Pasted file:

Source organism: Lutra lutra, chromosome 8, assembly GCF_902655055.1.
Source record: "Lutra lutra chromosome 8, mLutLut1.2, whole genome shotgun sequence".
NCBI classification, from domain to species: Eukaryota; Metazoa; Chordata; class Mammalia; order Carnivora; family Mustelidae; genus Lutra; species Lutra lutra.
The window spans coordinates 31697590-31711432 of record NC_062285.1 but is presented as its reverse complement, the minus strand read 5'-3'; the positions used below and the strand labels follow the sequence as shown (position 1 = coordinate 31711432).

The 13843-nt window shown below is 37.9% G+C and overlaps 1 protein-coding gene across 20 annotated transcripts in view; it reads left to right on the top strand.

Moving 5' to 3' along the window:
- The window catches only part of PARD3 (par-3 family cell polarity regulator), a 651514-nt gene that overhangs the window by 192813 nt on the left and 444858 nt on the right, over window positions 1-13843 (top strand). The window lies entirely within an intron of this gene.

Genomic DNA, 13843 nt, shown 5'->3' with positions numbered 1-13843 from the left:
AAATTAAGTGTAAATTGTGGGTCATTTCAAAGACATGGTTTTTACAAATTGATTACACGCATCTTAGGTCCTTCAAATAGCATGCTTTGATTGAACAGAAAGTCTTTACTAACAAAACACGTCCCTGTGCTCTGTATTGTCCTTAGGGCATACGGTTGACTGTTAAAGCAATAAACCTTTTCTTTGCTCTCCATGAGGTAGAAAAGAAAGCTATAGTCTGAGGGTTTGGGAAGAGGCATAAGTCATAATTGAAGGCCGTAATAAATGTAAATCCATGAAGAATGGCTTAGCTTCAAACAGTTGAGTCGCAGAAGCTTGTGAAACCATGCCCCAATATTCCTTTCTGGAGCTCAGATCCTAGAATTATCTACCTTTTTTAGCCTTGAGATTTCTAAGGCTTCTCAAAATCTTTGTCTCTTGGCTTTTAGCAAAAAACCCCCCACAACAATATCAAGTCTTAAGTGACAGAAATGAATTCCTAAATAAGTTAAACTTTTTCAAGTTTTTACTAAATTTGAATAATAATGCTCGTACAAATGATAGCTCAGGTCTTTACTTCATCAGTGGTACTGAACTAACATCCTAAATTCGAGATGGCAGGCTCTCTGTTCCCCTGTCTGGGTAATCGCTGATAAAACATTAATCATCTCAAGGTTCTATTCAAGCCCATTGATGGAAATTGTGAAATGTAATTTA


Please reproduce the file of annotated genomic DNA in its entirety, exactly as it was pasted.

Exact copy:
Source organism: Lutra lutra, chromosome 8, assembly GCF_902655055.1.
Source record: "Lutra lutra chromosome 8, mLutLut1.2, whole genome shotgun sequence".
NCBI classification, from domain to species: Eukaryota; Metazoa; Chordata; class Mammalia; order Carnivora; family Mustelidae; genus Lutra; species Lutra lutra.
The window spans coordinates 31697590-31711432 of record NC_062285.1 but is presented as its reverse complement, the minus strand read 5'-3'; the positions used below and the strand labels follow the sequence as shown (position 1 = coordinate 31711432).

The 13843-nt window shown below is 37.9% G+C and overlaps 1 protein-coding gene across 20 annotated transcripts in view; it reads left to right on the top strand.

Moving 5' to 3' along the window:
- The window catches only part of PARD3 (par-3 family cell polarity regulator), a 651514-nt gene that overhangs the window by 192813 nt on the left and 444858 nt on the right, over window positions 1-13843 (top strand). The window lies entirely within an intron of this gene.

Genomic DNA, 13843 nt, shown 5'->3' with positions numbered 1-13843 from the left:
AAATTAAGTGTAAATTGTGGGTCATTTCAAAGACATGGTTTTTACAAATTGATTACACGCATCTTAGGTCCTTCAAATAGCATGCTTTGATTGAACAGAAAGTCTTTACTAACAAAACACGTCCCTGTGCTCTGTATTGTCCTTAGGGCATACGGTTGACTGTTAAAGCAATAAACCTTTTCTTTGCTCTCCATGAGGTAGAAAAGAAAGCTATAGTCTGAGGGTTTGGGAAGAGGCATAAGTCATAATTGAAGGCCGTAATAAATGTAAATCCATGAAGAATGGCTTAGCTTCAAACAGTTGAGTCGCAGAAGCTTGTGAAACCATGCCCCAATATTCCTTTCTGGAGCTCAGATCCTAGAATTATCTACCTTTTTTAGCCTTGAGATTTCTAAGGCTTCTCAAAATCTTTGTCTCTTGGCTTTTAGCAAAAAACCCCCCACAACAATATCAAGTCTTAAGTGACAGAAATGAATTCCTAAATAAGTTAAACTTTTTCAAGTTTTTACTAAATTTGAATAATAATGCTCGTACAAATGATAGCTCAGGTCTTTACTTCATCAGTGGTACTGAACTAACATCCTAAATTCGAGATGGCAGGCTCTCTGTTCCCCTGTCTGGGTAATCGCTGATAAAACATTAATCATCTCAAGGTTCTATTCAAGCCCATTGATGGAAATTGTGAAATGTAATTTA